Commercial airline pilots have various factors to consider when it comes to deciding which flights to take on a given day. They may look into factors such as their commitments at home, their health profile, any important appointments, etc. However, not many people know that commercial airline pilots also look at another crucial factor, which is ionizing radiation present in the upper atmosphere. When commercial aircrafts fly at cruising altitude, airline employees in the plane are exposed to ionizing radiation. Studies indicate that UV rays from the sun and cosmic radiation in the upper atmosphere is almost 100 times more powerful that what we experience near earth’s surface.
What happens when flying near the poles?
Planet earth has a natural magnetic field that protects us from the harmful rays of sun and the ionizing radiation coming from the cosmos. However, this magnetic field weakens at the poles – both North Pole and South Pole. A normal trip around the world in a commercial aircraft will expose a pilot to radiation levels that are almost equal to undergoing a single X-Ray. Studies have shown that even X-Rays can be harmful, if someone is exposed to them on a regular basis. The problem becomes more acute at the poles, because radiation near the poles is three times more potent than flying over other parts of the world. This is why pilots are wary of flying near the poles. For example, if you give pilots a choice, they would prefer flying to Delhi or Singapore instead of flying to Los Angeles or San Francisco.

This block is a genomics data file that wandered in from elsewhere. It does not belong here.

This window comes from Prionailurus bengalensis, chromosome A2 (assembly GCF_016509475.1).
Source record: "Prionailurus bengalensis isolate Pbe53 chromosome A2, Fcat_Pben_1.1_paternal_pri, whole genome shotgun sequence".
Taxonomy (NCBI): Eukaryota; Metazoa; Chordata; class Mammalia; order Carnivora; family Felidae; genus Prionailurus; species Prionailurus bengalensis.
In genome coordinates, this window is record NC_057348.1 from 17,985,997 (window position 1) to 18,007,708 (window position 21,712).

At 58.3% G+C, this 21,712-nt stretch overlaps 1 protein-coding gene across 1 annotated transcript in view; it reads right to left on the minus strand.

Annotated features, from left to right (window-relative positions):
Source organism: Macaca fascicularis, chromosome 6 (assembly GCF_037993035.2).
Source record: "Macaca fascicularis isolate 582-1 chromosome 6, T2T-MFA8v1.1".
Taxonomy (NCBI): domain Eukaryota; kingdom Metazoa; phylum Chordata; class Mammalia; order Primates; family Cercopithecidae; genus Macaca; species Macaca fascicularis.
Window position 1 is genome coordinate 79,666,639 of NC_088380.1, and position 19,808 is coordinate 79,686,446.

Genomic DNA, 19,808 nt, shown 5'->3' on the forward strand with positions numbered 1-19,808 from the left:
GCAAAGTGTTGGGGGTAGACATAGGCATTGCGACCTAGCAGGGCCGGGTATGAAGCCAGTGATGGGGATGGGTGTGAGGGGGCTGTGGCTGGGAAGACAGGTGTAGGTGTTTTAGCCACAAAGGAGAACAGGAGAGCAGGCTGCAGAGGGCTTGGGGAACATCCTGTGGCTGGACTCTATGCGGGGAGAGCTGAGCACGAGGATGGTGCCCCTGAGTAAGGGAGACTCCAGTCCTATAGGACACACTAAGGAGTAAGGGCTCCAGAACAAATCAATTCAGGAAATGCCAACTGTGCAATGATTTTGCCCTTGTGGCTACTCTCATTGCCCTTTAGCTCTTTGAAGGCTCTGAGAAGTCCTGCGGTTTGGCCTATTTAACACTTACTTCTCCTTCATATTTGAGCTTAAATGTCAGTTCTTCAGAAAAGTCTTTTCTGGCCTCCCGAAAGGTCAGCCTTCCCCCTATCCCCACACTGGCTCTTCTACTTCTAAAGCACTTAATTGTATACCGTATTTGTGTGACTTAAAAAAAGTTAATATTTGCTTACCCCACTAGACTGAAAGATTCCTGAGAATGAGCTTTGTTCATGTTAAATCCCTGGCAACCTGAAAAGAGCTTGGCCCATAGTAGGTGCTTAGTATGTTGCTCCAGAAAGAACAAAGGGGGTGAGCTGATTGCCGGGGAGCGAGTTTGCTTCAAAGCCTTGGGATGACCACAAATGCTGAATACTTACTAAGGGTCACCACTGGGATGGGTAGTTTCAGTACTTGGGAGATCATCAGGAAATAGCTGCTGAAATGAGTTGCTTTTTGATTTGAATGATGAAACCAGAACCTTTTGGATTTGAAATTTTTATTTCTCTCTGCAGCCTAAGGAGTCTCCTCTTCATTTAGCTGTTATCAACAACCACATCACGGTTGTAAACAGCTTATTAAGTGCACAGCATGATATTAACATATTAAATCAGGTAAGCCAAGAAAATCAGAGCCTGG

Pilots are facing high risks
As per a report published by the National Council on Radiation Protection and Measurements, airline employees are exposed to radiation levels that are higher than the radiation levels faced by engineers working in nuclear power plants. The aviation industry is aware of these risks faced by airline pilots, but nothing much has been done to help the airline employees.
What can be done?
Flying near the poles cannot be avoided since several of the world’s leading cities are located near the poles. And technology is still not advanced enough to enable pilotless commercial aircrafts. The best option is to change the schedule of pilots, so that no single pilot is required to fly repeatedly near the poles. This way, the radiation load can be shared evenly among the pilots of a specific airline. Pilots also need to undergo regular health checkups, so that any radiation related health issues can be proactively identified and treated.